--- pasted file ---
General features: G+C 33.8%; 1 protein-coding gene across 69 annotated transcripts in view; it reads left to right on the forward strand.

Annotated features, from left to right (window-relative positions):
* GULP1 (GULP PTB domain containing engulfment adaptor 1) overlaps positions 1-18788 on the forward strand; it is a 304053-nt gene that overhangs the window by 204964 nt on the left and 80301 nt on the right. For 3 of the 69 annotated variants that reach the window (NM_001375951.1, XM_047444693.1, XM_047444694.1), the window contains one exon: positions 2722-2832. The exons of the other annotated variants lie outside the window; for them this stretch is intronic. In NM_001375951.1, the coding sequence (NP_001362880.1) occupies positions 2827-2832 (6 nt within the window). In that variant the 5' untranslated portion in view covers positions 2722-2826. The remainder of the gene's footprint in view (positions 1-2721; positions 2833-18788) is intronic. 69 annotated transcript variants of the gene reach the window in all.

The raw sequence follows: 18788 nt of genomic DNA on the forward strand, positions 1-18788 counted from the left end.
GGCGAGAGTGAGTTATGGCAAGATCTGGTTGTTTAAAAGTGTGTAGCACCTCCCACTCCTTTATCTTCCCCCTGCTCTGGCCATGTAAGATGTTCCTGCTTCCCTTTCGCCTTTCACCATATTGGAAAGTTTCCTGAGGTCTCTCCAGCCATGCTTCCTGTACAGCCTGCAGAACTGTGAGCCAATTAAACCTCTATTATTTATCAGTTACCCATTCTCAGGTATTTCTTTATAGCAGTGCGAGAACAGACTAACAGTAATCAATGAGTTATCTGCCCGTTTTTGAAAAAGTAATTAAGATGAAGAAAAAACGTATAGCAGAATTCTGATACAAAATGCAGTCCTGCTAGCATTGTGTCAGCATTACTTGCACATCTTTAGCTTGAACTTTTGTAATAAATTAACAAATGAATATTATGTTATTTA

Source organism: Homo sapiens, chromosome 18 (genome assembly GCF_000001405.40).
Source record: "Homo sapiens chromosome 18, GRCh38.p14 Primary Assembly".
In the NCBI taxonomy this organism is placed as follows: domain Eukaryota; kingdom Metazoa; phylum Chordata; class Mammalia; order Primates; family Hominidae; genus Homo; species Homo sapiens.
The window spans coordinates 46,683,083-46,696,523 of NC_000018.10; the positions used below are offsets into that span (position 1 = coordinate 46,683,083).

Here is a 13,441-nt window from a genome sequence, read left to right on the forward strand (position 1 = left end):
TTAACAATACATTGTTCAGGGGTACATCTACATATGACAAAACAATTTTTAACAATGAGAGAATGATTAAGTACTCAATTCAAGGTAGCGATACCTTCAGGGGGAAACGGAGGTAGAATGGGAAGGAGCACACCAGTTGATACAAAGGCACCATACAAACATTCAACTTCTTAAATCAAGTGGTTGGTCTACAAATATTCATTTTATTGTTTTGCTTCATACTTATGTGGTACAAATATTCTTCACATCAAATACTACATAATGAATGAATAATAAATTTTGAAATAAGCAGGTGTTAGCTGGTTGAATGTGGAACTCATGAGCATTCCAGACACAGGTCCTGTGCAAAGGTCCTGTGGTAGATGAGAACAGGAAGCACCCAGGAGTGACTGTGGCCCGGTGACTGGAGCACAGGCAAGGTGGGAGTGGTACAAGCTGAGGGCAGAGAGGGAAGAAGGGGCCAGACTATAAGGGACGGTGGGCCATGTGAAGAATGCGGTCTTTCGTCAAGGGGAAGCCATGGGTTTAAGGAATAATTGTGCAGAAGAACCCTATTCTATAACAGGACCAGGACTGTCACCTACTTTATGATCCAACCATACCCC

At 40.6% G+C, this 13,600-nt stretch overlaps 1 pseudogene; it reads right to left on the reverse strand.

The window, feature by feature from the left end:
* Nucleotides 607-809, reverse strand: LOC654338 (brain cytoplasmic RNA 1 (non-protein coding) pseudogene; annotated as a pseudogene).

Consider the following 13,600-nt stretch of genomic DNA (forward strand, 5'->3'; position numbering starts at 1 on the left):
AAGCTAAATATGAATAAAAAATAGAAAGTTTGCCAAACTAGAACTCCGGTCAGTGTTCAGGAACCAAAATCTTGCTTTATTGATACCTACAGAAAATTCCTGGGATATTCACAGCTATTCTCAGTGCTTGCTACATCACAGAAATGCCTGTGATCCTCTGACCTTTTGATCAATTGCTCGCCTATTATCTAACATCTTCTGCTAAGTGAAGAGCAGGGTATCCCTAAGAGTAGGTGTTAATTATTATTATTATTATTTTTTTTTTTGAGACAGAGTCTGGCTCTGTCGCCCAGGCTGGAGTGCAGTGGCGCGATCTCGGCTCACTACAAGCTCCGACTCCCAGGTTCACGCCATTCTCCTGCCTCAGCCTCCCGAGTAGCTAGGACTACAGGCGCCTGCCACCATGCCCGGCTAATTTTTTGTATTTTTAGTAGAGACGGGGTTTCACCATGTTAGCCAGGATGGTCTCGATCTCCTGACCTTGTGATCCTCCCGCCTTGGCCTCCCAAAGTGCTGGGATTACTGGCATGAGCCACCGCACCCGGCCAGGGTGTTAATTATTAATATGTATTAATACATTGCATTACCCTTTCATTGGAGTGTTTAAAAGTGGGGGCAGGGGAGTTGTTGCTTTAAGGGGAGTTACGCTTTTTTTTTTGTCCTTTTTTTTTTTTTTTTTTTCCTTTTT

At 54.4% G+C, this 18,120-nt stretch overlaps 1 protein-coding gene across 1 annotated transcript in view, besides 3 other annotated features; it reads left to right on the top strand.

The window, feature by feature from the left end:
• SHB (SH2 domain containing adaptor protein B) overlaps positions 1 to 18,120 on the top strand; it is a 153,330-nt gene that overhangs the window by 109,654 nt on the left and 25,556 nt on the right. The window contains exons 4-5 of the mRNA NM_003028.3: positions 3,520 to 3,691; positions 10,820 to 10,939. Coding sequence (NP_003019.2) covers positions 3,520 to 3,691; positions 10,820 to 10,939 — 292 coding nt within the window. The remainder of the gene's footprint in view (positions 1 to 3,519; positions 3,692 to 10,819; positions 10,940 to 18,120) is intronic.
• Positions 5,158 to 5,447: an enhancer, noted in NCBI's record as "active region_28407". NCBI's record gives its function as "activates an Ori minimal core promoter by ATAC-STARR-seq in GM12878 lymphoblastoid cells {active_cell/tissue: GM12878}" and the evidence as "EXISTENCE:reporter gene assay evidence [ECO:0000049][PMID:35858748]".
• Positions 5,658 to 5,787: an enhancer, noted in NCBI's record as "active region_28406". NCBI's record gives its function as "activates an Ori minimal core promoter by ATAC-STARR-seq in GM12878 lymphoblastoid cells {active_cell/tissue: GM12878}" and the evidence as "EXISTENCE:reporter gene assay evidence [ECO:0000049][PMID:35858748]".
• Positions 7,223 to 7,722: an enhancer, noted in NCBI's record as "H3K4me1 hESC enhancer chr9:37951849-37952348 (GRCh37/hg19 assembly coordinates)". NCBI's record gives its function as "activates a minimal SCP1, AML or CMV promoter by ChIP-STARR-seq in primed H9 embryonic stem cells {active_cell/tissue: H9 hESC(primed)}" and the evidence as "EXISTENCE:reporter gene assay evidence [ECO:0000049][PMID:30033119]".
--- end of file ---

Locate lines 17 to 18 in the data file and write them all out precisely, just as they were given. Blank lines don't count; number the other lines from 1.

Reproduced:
At 54.4% G+C, this 18,120-nt stretch overlaps 1 protein-coding gene across 1 annotated transcript in view, besides 3 other annotated features; it reads left to right on the top strand.

The window, feature by feature from the left end: